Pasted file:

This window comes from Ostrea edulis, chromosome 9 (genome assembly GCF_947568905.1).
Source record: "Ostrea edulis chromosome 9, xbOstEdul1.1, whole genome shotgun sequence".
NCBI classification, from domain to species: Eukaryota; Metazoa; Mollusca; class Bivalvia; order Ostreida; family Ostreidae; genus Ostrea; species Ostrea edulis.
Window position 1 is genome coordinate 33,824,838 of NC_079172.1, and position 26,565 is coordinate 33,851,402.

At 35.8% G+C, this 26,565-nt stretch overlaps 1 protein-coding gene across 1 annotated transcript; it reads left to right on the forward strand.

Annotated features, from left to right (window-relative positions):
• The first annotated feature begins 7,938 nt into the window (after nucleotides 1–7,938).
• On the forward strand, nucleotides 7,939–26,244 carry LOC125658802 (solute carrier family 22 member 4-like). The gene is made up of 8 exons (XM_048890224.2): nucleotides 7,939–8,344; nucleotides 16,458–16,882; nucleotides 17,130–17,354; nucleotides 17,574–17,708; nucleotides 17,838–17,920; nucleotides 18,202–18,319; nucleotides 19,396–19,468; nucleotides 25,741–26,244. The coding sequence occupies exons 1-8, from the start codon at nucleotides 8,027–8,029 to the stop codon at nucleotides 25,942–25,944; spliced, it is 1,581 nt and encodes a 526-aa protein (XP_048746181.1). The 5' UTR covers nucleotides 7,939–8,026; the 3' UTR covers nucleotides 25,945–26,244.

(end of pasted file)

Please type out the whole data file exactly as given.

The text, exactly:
This window comes from Ostrea edulis, chromosome 9 (genome assembly GCF_947568905.1).
Source record: "Ostrea edulis chromosome 9, xbOstEdul1.1, whole genome shotgun sequence".
NCBI classification, from domain to species: Eukaryota; Metazoa; Mollusca; class Bivalvia; order Ostreida; family Ostreidae; genus Ostrea; species Ostrea edulis.
Window position 1 is genome coordinate 33,824,838 of NC_079172.1, and position 26,565 is coordinate 33,851,402.

At 35.8% G+C, this 26,565-nt stretch overlaps 1 protein-coding gene across 1 annotated transcript; it reads left to right on the forward strand.

Annotated features, from left to right (window-relative positions):
• The first annotated feature begins 7,938 nt into the window (after nucleotides 1–7,938).
• On the forward strand, nucleotides 7,939–26,244 carry LOC125658802 (solute carrier family 22 member 4-like). The gene is made up of 8 exons (XM_048890224.2): nucleotides 7,939–8,344; nucleotides 16,458–16,882; nucleotides 17,130–17,354; nucleotides 17,574–17,708; nucleotides 17,838–17,920; nucleotides 18,202–18,319; nucleotides 19,396–19,468; nucleotides 25,741–26,244. The coding sequence occupies exons 1-8, from the start codon at nucleotides 8,027–8,029 to the stop codon at nucleotides 25,942–25,944; spliced, it is 1,581 nt and encodes a 526-aa protein (XP_048746181.1). The 5' UTR covers nucleotides 7,939–8,026; the 3' UTR covers nucleotides 25,945–26,244.